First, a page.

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Thursday, 7 December 1905
Page: 6523

Mr BATCHELOR (Boothby) - The honorable member for Hindmarsh referred to my own trade of engine-fitter, but I can assure him that I do not know of a single instance in which men in that trade have'' been brought to South Australia under contract.

Mr Hutchison - That does not affect the future.

Mr BATCHELOR - We are now dealing with the present.

Mr Watkins - It is not a fair case to put, anyhow.

Mr BATCHELOR --That case was instanced, not by me, but by the honorable member for Hindmarsh. I can assure that honorable member that, so far as my trade is concerned, it has certainly not been injured bv contract labour.

Mr Hutchison - Men cannot be brought in under contract under the existing Act.

Mr BATCHELOR - My experience dates from a time previous to the operation of that Act. As a matter of fact, engine-fitters are coming, from Scotland particularly, to Australia by almost every boat, and frequently there are more here than can be absorbed, with the result that wages are reduced. The reduction of wages, however, is in no way caused by contract labour, because all these men come in "on their own." There was one case in South Australia in which engineers were brought in on contract, but that was in connexion with the strike; and the attempt to reduce wages and impair the conditions of labour was resisted very strongly. Such cases as that, however, are provided against in the Bill.

Mr Hutchison - Fulton's men were brought in under contract.

Mr BATCHELOR - Those men were brought in on conditions widely different from those prevailing in Australia. Had Fulton's been required to pay Australian rates of wages, they would never have gone to the expense of importing those men from Scotland. Except in connexion with a strike, or an attempt to reduce wages, employers will never go to the expense of bringing men from Great Britain or Canada. I do not believe in imposing one unnecessary restriction in connexion with immigration. There can be no object in an employer going to Europe for men, and paying them the Australian rate of wages, when there are sufficient men available on the spot.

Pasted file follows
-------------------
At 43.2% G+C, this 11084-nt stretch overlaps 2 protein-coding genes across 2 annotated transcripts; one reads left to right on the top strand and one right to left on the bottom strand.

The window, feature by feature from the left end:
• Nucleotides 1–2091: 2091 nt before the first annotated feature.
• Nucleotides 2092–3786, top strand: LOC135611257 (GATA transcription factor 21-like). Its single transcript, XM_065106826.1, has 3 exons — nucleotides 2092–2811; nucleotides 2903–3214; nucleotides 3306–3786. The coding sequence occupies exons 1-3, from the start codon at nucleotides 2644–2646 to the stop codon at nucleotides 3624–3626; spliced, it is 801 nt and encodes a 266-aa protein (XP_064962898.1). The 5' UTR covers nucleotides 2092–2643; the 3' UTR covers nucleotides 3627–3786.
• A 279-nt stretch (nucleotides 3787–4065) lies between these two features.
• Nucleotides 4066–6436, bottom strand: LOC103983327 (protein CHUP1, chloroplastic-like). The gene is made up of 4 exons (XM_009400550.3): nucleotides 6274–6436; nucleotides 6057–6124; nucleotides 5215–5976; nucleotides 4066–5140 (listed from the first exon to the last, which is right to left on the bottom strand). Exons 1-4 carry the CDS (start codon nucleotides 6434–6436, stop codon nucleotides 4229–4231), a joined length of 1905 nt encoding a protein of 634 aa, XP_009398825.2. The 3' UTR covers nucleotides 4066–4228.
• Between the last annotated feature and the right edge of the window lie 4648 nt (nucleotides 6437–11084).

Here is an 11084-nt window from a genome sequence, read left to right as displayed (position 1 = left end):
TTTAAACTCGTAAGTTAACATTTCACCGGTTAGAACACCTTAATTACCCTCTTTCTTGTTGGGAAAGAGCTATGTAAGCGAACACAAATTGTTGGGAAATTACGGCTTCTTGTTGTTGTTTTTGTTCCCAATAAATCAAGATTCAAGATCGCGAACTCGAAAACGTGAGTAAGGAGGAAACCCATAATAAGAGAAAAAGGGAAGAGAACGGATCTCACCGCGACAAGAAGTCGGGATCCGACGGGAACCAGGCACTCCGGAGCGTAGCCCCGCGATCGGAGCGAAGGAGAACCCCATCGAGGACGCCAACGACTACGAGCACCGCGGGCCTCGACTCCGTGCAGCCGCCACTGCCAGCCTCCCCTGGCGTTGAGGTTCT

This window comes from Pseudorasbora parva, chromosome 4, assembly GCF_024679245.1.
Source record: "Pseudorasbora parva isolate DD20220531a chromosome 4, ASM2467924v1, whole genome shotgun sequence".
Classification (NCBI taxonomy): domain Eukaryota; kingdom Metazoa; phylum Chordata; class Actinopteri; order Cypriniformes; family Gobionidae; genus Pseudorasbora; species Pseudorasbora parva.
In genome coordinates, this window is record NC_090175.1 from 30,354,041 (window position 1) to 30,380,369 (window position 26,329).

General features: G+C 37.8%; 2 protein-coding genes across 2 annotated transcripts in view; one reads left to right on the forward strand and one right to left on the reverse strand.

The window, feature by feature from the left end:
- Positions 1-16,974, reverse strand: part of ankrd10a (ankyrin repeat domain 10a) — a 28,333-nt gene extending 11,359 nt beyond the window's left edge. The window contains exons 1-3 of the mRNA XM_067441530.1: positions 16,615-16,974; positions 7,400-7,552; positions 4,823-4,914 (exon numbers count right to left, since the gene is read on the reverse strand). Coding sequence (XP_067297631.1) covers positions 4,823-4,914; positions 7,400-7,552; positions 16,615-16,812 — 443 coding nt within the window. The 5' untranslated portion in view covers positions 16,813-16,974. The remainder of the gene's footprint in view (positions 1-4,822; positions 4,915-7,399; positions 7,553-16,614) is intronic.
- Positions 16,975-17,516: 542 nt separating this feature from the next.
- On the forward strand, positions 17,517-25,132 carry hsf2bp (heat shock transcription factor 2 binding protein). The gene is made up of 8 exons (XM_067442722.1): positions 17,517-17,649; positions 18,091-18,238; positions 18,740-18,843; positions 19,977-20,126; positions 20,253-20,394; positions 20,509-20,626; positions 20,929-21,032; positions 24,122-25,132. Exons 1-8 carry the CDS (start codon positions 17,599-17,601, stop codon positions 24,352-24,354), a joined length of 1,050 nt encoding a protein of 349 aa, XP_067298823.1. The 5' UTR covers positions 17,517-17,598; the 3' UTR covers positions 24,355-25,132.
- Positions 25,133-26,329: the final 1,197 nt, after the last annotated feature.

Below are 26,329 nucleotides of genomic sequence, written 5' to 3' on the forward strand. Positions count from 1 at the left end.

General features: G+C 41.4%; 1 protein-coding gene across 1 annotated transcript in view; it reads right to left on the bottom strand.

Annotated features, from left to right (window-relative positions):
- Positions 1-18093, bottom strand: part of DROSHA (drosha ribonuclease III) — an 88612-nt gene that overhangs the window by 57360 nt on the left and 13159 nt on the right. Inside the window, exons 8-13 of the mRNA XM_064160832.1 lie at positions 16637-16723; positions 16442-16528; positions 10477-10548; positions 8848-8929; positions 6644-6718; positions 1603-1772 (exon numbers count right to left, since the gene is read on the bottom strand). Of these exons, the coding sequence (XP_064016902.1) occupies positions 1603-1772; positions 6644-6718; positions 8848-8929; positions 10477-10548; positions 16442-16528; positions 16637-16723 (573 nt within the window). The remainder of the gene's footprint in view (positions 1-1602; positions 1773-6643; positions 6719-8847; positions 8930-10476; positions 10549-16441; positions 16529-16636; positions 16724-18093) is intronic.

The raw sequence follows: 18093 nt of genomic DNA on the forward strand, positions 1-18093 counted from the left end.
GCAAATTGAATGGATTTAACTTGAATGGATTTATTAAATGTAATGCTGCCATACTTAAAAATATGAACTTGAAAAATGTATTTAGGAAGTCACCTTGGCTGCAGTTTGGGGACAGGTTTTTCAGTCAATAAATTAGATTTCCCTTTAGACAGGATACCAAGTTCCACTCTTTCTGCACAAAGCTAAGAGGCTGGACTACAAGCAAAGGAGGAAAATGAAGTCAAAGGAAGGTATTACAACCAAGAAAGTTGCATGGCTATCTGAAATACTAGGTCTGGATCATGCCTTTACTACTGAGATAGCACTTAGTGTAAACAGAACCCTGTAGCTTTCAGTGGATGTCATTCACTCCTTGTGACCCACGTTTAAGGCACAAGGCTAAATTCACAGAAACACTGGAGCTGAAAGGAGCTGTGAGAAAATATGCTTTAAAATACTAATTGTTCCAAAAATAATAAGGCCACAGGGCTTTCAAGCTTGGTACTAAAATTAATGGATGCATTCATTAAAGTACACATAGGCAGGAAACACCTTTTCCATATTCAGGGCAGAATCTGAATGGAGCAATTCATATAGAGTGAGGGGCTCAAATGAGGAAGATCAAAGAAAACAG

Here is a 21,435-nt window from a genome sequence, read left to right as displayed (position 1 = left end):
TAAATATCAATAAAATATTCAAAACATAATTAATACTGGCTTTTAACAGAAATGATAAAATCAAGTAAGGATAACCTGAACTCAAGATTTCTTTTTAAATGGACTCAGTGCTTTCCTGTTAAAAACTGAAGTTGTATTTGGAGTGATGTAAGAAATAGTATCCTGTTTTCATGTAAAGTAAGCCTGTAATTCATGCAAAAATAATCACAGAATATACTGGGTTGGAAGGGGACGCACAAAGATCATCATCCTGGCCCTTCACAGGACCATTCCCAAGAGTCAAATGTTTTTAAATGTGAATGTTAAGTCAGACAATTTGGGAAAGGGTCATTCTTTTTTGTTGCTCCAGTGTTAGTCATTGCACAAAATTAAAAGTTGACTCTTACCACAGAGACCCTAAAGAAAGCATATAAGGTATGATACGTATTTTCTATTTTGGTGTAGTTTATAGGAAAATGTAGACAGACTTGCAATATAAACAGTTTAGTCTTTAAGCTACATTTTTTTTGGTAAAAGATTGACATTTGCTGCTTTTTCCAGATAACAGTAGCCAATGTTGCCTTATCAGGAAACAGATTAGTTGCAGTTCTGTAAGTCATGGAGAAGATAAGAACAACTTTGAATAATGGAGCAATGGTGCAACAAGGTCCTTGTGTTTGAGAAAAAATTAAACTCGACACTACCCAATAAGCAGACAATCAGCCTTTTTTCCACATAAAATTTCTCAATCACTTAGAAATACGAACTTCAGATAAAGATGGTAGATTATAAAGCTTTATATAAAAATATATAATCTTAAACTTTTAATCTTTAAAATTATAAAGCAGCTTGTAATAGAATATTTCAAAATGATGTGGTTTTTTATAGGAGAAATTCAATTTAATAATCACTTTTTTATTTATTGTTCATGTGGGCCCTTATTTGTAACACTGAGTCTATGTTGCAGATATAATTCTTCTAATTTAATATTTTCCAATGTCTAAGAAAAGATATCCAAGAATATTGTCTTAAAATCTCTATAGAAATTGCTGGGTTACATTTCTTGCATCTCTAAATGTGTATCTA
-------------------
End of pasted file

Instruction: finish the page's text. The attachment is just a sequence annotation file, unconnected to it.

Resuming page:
Mr Watkins - I can tell the honorable member that such a thing has been done with the object of ultimately reducing wages.

Mr BATCHELOR - That object could be achieved now without importing men, because the employers are federated, and could shift men about from one place to another. In my opinion, it is sought to impose an unnecessary restriction in order to fight what, after all, is a myth.

Mr Frazer - The honorable member admits that it is much easier to reduce wages when there is surplus labour in a particular industry ?

Mr BATCHELOR - Of course it is. But surplus labour is usually caused, not by men who are brought under contract, but by men who come here on their own account. The few cases in which men would be brought in under contract are not sufficient to justify what appears to be a blow at our British fellow-subjects. The few men who may come under contract can surely be absorbed in a population of 4,000,000. Our best protection, in my opinion, is our distance from Europe. The position of America is different, because for a few dollars men can be conveyed there from the Continent of Europe; and, hence, very stringent contract laws are necessary. If we find, of course, that the opening provided is availed of to the detriment of our own workmen, then will be the time to enact drastic remedial legislation. The proposal in the Bill would serve no good purpose, and the amendment shows, at any rate., a desire on our part to discriminate in favour of British subjects.

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